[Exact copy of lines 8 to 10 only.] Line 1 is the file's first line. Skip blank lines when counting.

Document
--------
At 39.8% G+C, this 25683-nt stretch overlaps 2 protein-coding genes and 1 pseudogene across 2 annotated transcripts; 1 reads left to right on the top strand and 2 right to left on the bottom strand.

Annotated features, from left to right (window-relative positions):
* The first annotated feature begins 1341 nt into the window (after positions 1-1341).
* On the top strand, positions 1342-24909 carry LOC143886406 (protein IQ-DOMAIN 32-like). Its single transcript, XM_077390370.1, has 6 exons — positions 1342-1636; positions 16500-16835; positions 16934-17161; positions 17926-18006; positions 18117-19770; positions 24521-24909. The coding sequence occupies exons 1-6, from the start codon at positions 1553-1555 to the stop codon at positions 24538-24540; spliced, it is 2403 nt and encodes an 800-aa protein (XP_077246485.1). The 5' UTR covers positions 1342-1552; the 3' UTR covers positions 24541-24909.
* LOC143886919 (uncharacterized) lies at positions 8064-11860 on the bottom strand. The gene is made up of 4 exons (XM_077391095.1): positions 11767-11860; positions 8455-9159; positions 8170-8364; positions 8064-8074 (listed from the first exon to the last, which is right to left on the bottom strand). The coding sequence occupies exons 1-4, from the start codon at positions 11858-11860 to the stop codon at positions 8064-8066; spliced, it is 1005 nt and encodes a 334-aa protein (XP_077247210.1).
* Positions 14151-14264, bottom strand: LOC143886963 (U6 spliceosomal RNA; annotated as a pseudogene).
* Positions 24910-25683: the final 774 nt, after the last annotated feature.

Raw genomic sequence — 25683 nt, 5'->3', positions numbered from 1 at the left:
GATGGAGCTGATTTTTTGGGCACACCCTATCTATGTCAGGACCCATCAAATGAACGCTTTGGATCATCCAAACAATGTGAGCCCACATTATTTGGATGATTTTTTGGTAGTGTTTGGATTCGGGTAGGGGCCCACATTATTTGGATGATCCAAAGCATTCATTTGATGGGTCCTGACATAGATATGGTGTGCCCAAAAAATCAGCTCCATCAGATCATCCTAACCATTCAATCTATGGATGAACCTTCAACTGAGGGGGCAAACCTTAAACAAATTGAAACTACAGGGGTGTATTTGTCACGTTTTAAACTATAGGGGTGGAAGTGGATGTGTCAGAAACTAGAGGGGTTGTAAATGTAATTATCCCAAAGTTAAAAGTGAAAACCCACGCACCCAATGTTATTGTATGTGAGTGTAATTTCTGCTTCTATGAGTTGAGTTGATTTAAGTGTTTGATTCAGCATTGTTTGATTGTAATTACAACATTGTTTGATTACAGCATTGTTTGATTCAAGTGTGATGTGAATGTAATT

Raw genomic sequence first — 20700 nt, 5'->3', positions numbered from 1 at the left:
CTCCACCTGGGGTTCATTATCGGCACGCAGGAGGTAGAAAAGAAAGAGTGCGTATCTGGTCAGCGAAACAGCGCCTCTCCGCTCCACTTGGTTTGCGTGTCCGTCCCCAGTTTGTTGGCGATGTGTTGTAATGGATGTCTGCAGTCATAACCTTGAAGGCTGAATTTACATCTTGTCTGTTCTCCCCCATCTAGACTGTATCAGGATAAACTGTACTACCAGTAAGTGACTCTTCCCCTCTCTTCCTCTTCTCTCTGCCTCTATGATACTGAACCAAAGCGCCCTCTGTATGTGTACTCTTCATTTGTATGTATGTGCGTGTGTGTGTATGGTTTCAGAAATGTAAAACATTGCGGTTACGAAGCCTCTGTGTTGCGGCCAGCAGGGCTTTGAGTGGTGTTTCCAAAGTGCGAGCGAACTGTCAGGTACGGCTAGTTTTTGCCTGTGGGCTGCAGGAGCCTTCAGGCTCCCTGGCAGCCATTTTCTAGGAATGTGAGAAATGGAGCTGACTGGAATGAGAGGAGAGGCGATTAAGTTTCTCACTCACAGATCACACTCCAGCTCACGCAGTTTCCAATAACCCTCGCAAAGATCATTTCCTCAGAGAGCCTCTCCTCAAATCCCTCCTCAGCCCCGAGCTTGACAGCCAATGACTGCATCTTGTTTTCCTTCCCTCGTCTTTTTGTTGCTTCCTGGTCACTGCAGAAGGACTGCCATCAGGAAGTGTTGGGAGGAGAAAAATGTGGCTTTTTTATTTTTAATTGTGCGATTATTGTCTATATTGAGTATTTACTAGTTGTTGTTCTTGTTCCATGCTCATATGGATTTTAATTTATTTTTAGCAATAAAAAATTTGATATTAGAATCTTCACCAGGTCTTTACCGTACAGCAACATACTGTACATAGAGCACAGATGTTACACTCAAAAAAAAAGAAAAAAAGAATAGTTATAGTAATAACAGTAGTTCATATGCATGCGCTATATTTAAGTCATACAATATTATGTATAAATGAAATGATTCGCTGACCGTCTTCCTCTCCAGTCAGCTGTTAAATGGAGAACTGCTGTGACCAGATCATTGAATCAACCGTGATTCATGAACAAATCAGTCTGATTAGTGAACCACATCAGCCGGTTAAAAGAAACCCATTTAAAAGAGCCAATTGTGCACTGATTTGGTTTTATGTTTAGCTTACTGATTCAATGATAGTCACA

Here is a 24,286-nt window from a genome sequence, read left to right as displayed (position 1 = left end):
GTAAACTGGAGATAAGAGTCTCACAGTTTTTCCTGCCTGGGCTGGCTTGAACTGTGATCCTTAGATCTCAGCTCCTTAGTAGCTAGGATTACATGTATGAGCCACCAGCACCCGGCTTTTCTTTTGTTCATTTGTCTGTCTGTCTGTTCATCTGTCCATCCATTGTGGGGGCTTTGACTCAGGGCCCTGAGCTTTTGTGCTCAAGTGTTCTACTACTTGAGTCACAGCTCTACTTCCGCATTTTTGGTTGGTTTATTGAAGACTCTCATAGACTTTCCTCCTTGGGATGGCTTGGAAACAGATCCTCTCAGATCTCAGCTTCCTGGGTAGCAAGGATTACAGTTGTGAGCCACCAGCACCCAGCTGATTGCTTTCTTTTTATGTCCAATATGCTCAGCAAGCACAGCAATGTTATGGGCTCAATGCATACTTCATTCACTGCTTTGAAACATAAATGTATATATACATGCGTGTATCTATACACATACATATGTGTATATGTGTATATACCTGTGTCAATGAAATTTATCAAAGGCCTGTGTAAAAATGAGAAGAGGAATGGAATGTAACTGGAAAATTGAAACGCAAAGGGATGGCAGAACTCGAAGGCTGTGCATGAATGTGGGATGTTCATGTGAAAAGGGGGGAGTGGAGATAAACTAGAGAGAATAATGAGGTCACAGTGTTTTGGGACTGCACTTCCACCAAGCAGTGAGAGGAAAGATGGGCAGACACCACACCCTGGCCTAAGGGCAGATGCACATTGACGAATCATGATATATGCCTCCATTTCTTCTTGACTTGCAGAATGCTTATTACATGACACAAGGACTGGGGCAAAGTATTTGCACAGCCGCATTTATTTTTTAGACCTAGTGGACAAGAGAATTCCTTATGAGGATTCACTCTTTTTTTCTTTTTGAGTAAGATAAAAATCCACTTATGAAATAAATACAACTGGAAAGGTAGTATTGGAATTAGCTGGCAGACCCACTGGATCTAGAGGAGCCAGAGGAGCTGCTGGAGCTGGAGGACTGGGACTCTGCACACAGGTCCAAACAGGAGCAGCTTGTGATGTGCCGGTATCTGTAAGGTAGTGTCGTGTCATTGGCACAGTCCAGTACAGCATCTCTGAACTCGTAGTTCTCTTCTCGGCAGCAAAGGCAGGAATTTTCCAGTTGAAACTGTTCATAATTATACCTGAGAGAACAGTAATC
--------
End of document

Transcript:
Raw genomic sequence — 25683 nt, 5'->3', positions numbered from 1 at the left:
GATGGAGCTGATTTTTTGGGCACACCCTATCTATGTCAGGACCCATCAAATGAACGCTTTGGATCATCCAAACAATGTGAGCCCACATTATTTGGATGATTTTTTGGTAGTGTTTGGATTCGGGTAGGGGCCCACATTATTTGGATGATCCAAAGCATTCATTTGATGGGTCCTGACATAGATATGGTGTGCCCAAAAAATCAGCTCCATCAGATCATCCTAACCATTCAATCTATGGATGAACCTTCAACTGAGGGGGCAAACCTTAAACAAATTGAAACTACAGGGGTGTATTTGTCACGTTTTAAACTATAGGGGTGGAAGTGGATGTGTCAGAAACTAGAGGGGTTGTAAATGTAATTATCCCAAAGTTAAAAGTGAAAACCCACGCACCCAATGTTATTGTATGTGAGTGTAATTTCTGCTTCTATGAGTTGAGTTGATTTAAGTGTTTGATTCAGCATTGTTTGATTGTAATTACAACATTGTTTGATTACAGCATTGTTTGATTCAAGTGTGATGTGAATGTAATT

Raw genomic sequence first — 20700 nt, 5'->3', positions numbered from 1 at the left: